ical press in 1857, and wrote many papers and editorial articles for several journals; and from 1867 to 1871 edited the Medical Gazette. As editor he "labored industriously to raise the standard of medical morals and of scientific essays. His reviews of literary and scientific works are so many pleas for thoroughness in research, accuracy in statement, simplicity in diction, and good taste in composition. . . . His dislike of shams and of irrational methods is exhibited throughout his essays, both medical and literary, in verse and in prose." With his other qualities he had a keen wit, which was used to good effect in his writings, and in drawings and models satirizing follies, abuses, exaggeration in fashions, and hygienic improprieties. Retiring from the editorship of the Medical Gazette in 1871, he settled for practice in New Brighton, Staten Island, till 1889, when he removed to New York city. He was a member of the Council of the New York State Medical Association, and for three years edited its transactions. His most important work was performed in sanitary science. Dr. Gouley names thirty-seven editorial articles on public health, which he published while editor of the Medical Gazette. He wrote for the World a series of articles—the Ollapod Papers—on hygiene, conveying useful information respecting the prevention of disease and the general care of the person, which were widely read. During. his residence in New Brighton he gave a series of free popular lectures on hygiene. His address on the Philosophy of Health before the Alumni Association of the University Medical College of New York, and those on Public Health before the New York State Medical Association in 1885, and the American Medical Association in 1890 were of high character. In 1884 he became Secretary of the New York State Board of Health, succeeding Dr. Elisha Harris, deceased. In this position he was much consulted with reference to health laws and general sanitation. While in this office he delivered an acceptable course of lectures on hygiene at the Albany Medical College; and he gave courses on the same subject at the Mott Memorial Hall in 1890, and at the New York College of Veterinary Surgeons in 1891. Dr. Thudicum, of London, speaks of his later writings, with which only he is acquainted, as "full of original observations, keen application of the most progressive science, and conclusions of the greatest practical value."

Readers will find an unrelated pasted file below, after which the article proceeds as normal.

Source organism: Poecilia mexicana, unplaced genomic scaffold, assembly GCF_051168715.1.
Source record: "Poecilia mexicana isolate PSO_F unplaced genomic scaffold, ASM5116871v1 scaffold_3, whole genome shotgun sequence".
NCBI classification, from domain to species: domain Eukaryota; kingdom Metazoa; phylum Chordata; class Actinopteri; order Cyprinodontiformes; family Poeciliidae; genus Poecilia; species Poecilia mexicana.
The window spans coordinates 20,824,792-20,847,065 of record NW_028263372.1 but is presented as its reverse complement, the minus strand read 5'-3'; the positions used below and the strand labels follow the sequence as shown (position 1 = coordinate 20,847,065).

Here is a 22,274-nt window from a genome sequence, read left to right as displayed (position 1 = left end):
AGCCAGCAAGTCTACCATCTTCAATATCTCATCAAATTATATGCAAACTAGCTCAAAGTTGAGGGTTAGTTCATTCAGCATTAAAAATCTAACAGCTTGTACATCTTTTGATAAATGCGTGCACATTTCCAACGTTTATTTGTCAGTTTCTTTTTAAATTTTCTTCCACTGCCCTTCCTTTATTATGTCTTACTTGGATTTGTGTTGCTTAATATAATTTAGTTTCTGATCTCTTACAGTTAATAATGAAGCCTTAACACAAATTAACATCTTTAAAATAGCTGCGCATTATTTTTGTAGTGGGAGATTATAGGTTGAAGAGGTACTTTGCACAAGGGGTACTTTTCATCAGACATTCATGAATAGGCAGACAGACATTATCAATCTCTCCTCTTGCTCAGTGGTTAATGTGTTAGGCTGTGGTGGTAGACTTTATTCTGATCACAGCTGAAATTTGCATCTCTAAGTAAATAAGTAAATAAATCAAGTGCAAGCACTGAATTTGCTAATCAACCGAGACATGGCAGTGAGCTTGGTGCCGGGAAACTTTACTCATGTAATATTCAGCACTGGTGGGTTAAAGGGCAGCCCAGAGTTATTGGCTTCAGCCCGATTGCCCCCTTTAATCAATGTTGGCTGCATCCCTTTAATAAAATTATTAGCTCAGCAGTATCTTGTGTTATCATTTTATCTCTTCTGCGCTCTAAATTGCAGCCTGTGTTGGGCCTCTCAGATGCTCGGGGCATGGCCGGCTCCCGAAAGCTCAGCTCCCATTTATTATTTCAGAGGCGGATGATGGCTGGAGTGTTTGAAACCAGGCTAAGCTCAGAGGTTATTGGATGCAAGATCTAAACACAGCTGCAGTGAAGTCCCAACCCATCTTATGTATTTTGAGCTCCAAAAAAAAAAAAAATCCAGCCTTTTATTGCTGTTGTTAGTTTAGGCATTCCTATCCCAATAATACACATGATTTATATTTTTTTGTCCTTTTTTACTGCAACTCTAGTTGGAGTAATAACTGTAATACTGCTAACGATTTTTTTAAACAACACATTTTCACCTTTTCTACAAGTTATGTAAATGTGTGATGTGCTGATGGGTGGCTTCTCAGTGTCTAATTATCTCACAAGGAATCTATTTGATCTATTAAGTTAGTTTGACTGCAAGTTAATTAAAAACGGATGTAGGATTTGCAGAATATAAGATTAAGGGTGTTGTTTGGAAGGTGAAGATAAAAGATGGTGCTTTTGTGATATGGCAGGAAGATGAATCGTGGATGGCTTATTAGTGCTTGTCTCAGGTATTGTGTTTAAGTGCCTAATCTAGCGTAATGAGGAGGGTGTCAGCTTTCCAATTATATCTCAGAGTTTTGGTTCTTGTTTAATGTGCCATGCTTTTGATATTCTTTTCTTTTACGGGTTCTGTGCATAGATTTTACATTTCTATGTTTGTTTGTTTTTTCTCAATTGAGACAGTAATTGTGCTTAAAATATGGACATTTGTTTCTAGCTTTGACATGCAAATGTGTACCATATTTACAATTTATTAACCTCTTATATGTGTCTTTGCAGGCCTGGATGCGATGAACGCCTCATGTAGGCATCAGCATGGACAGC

Cheating Ancestors and Gods.—A curious industry in some of the provinces of China is the manufacture of mock money for offering to the dead. Formerly sham paper money was burned, but now mock dollars are used. They are only half the size of real dollars, but the dead are supposed not to know the difference; and, moreover, there is no more harm in cheating the dead than there is in cheating the living. To make them, tin, hammered out till it is not thicker than the thickest paper, is punched to the size of half dollars and pasted on disks of cardboard. A boy then takes the pieces, and with two dies, one representing the one side and the other the reverse, hammers impressions of dollars upon them, and the money is ready for use. Some districts of the Anhui province having been ravaged by an epidemic, so that in many places the people were not able to attend to the harvesting of the crops, an attempt was made to deceive the gods by playing at NewYear's day. Every preparation—burning fire-crackers and pasting happy sentences in red paper on the doors, and the rest—was made for celebrating the bogus New Year. The object was to make the god of sickness think he had made a mistake in the seasons, and had erred in bringing an epidemic on the people at a time when, in the course of Nature, no epidemic should appear. As any action contrary to Nature done by the gods is liable to punishment by the King of Heaven, the actors in this farce thought that the god of sickness would gather his evil spirits back to him for fear of the displeasure of his superior divinity. This child's play received the permission and co-operation of the local authorities.
The Future of Geographical Exploration.—In his recent annual address as President of the Royal Geographical Society, Mr. Clements R. Markham said that the work of geographical discovery during living memory had proceeded with such rapidity that many had been half inclined to think that there was little left to be done. There were still wide tracts, however, in all the great divisions